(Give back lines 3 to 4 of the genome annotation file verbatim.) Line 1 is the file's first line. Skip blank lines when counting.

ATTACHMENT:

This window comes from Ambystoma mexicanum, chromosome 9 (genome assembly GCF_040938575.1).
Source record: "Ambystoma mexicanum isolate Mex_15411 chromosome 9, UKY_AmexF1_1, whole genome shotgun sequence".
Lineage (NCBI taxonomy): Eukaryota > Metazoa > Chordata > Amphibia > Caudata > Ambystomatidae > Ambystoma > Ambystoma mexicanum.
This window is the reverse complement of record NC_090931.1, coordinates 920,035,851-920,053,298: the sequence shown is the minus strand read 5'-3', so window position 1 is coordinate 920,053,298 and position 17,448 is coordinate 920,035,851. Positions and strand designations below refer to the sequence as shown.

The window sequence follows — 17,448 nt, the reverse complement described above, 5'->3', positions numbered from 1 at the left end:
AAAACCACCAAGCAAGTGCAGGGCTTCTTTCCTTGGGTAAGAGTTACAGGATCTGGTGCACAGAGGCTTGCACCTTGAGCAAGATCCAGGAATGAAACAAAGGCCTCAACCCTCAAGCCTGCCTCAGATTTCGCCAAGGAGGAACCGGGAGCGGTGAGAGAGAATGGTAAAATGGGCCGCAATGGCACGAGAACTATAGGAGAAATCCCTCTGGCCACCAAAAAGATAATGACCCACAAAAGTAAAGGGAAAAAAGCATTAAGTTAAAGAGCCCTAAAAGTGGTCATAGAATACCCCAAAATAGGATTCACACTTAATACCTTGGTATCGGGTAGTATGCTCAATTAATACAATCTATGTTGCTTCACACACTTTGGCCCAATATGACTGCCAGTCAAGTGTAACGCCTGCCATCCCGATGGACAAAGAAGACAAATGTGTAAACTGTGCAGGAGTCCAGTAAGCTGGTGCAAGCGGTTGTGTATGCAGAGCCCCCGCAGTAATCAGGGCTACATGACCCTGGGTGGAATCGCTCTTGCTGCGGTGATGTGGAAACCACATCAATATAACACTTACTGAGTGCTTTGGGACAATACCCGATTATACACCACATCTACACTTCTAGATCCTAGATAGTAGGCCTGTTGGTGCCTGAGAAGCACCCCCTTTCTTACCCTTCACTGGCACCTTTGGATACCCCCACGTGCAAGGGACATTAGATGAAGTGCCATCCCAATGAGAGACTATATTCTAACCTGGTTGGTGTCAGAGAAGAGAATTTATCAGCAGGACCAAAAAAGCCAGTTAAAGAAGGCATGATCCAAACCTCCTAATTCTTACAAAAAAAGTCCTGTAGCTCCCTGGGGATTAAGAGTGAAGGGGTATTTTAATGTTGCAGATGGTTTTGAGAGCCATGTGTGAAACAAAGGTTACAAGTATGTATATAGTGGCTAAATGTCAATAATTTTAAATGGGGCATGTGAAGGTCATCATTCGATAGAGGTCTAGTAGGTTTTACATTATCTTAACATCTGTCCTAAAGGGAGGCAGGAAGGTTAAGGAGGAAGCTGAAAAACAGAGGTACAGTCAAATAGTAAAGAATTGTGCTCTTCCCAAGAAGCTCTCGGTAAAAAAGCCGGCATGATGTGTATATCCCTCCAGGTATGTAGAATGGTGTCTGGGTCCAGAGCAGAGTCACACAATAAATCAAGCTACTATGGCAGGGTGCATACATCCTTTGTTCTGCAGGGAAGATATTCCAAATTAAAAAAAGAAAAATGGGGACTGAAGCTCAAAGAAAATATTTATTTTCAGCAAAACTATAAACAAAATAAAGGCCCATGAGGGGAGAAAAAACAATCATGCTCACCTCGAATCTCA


Lineage (NCBI taxonomy): Eukaryota > Metazoa > Chordata > Amphibia > Caudata > Ambystomatidae > Ambystoma > Ambystoma mexicanum.
This window is the reverse complement of record NC_090931.1, coordinates 920,035,851-920,053,298: the sequence shown is the minus strand read 5'-3', so window position 1 is coordinate 920,053,298 and position 17,448 is coordinate 920,035,851. Positions and strand designations below refer to the sequence as shown.